Nursing Degree Specializations
- Nurse Anesthetist
- Certified Nurse Midwife
- Pediatric Nurse
- Gerontological Nurse
- Emergency Nurse
If you've decided to pursue a career in nursing, you can maximize your career opportunities by choosing a nursing specialty and obtaining a relevant academic degree. While there are more than a hundred worthwhile nursing specializations to consider, 5 nursing degree specializations stand out as being particularly rewarding.
1. Nurse Anesthetist
Many surgery patients and pregnant women request anesthesia or pain medication before undergoing their necessary medical procedures. Nurse anesthetists are responsible for safe administration of these substances to their patients. A significant part of this job description involves investigating possible conflicts between patients' allergies, prescribed medications and the anesthesia that will be used. After administering the necessary substances, nurse anesthetists monitor the patient's responses, react to any problems and continue to administer additional anesthesia if it is needed.
This is one of the best-paid nursing degree specializations in the United States. As of May 2016, nurse anesthetists earned annual median income of $160,270. Health care professionals deem this to be an advanced practice nursing position. As such, it does require graduate-level training and continuing education.
2. Certified Nurse Midwife
Certified nurse midwives fulfill some of the same roles that obstetrician gynecologists do. They're healthcare providers for women. Some of their primary responsibilities include providing pregnant women with prenatal care, advising their patients about how to best meet their prenatal nutritional needs, ensuring that babies are positioned correctly for delivery, being on hand to provide support and care during labor, responding appropriately to any emergencies that arise during the childbirth process, delivering their patients' babies and providing postpartum care.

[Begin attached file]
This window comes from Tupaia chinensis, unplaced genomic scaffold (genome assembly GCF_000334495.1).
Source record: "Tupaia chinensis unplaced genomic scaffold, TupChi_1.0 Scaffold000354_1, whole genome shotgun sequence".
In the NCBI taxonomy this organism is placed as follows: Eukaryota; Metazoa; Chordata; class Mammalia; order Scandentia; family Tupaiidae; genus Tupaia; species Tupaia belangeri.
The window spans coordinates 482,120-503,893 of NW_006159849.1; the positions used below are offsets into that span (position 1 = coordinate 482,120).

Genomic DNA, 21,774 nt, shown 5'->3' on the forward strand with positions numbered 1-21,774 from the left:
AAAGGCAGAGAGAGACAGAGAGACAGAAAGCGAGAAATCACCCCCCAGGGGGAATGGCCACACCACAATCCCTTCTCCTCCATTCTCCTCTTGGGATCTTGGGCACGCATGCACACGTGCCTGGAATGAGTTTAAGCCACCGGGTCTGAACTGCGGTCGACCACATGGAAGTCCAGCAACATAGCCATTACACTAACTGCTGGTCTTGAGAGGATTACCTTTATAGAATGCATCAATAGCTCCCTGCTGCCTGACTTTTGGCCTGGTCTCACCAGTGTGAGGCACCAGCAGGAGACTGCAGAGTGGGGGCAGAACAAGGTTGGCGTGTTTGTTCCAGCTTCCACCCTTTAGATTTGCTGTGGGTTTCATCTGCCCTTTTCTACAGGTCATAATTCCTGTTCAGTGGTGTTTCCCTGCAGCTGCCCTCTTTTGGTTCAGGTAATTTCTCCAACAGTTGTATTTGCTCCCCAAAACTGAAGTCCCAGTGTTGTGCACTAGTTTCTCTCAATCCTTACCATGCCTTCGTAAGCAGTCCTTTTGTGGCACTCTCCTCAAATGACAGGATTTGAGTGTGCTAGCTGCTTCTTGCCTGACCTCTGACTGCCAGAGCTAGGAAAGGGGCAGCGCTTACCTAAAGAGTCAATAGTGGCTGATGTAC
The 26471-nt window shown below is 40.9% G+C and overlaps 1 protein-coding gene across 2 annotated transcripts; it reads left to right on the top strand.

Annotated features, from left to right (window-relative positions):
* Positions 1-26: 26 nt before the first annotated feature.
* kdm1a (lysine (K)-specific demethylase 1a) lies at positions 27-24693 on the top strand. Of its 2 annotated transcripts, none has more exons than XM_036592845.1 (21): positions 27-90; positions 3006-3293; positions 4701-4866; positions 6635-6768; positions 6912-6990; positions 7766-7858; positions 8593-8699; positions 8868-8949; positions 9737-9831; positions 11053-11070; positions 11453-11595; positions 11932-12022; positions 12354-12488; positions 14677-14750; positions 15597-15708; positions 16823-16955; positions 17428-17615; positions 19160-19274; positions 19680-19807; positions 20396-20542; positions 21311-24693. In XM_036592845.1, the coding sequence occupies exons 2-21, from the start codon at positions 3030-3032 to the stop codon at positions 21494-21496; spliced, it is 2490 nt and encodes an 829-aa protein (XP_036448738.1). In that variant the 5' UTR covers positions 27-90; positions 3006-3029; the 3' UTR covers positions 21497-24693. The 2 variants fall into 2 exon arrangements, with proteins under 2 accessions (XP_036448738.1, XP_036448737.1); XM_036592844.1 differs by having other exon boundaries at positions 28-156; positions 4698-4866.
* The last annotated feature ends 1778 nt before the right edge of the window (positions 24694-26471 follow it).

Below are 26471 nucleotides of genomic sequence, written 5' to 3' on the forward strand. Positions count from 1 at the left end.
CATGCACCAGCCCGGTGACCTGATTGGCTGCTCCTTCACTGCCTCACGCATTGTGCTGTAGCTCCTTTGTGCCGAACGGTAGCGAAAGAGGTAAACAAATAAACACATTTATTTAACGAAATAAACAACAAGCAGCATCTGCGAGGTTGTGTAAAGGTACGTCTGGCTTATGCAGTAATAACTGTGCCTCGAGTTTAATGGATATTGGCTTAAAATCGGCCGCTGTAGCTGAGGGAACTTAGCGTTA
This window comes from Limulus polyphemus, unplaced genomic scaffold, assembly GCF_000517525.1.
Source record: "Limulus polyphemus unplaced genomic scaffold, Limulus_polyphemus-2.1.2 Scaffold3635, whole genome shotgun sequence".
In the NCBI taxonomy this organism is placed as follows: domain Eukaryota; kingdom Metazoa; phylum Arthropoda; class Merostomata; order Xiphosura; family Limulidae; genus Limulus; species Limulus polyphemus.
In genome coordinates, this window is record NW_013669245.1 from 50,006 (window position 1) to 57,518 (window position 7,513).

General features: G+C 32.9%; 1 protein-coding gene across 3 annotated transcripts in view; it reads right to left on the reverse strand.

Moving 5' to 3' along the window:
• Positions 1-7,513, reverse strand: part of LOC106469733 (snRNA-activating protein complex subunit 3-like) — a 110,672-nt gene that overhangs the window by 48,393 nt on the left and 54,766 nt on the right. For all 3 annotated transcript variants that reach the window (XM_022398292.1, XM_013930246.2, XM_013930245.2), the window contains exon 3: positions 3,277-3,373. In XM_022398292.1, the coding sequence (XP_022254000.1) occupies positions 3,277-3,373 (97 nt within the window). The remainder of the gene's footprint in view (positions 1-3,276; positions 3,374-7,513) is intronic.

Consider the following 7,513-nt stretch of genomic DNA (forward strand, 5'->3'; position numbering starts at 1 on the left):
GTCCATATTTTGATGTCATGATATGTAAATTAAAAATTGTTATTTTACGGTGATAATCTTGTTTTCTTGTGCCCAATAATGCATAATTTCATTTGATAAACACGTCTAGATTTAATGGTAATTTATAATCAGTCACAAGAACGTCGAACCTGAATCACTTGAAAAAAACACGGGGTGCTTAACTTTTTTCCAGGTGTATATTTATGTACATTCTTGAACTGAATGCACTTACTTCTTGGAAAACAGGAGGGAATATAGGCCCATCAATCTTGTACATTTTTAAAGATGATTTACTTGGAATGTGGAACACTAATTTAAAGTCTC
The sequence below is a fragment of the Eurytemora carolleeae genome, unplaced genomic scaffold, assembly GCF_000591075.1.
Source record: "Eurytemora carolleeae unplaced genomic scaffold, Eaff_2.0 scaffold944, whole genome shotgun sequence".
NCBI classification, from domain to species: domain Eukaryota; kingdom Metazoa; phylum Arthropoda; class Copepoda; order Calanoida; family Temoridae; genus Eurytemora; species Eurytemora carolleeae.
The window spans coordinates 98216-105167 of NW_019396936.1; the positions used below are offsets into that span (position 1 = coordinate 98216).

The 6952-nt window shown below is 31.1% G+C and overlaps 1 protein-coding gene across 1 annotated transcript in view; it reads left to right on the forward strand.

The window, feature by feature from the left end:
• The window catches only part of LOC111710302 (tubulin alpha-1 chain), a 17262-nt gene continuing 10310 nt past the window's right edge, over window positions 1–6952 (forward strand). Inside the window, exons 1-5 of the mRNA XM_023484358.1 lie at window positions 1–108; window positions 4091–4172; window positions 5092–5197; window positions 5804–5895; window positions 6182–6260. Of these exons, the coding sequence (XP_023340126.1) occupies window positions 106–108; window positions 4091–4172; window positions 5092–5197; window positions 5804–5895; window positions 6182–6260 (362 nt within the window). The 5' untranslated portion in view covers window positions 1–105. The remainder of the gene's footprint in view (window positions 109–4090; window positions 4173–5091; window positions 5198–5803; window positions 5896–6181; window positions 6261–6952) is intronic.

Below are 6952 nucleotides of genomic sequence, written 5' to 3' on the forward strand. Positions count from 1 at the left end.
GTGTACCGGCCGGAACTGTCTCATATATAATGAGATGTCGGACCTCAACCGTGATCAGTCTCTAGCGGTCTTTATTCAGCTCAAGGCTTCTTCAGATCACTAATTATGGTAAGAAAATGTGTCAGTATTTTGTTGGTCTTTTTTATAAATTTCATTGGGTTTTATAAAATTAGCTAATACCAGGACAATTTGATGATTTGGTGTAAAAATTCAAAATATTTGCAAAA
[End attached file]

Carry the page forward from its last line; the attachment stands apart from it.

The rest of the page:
This is another advanced practice nursing position that requires graduate-level training but pays accordingly well. As of May 2016, certified nurse midwives earned annual median income of $99,770.
3. Pediatric Nurse
Pediatric nurses work in collaboration with pediatricians and primary healthcare providers. They are responsible for administering healthcare to babies, children, pre-teens and teenagers. They monitor their young patients' health via regular checkups. They take temperatures and dispense shots, vaccines, medications, healthcare advice and sympathy.
This nursing specialization does not require an advanced degree. You can become a pediatric nurse by earning a nursing diploma, associate's degree or bachelor's degree. The majority of nurses specializing in pediatric care have earned bachelor's degrees. Pediatric nurses earn average annual income between $36,000 and $47,000.
If this nursing degree specialization is one that appeals to you, you may be interested in checking out the US News list of best pediatric nursing schools.
4. Gerontological Nurse
Gerontological nurses specialize in providing healthcare services tailored to the needs of senior citizens. They're responsible for helping their patients with preventative care; diagnosing health conditions and illnesses; facilitating routine checkups and laboratory tests; and helping unwell patients manage pain.
Gerontological nurses often earn advanced degrees and tend to command high annual salaries. A typical salary range for this nursing specialization is $63,000 – $83,000.
If becoming a gerontological nurse appeals to you, you may be interested in checking out the US News list of best gerontology and acute care nursing schools.
5. Emergency Nurse
There's never-ending demand for nurses who specialize in emergency care and trauma care. The public counts on these level-headed professionals to staff emergency rooms, ambulances and trauma care facilities.
As an emergency nurse, you're likely to make an average annual salary in the range of $44,000 – $57,000.
Plentiful career opportunities exist for skilled nurses who have academic credentials and work experience in any of these specializations. If a nursing career appeals to you, these are all outstanding nursing degree specializations to consider.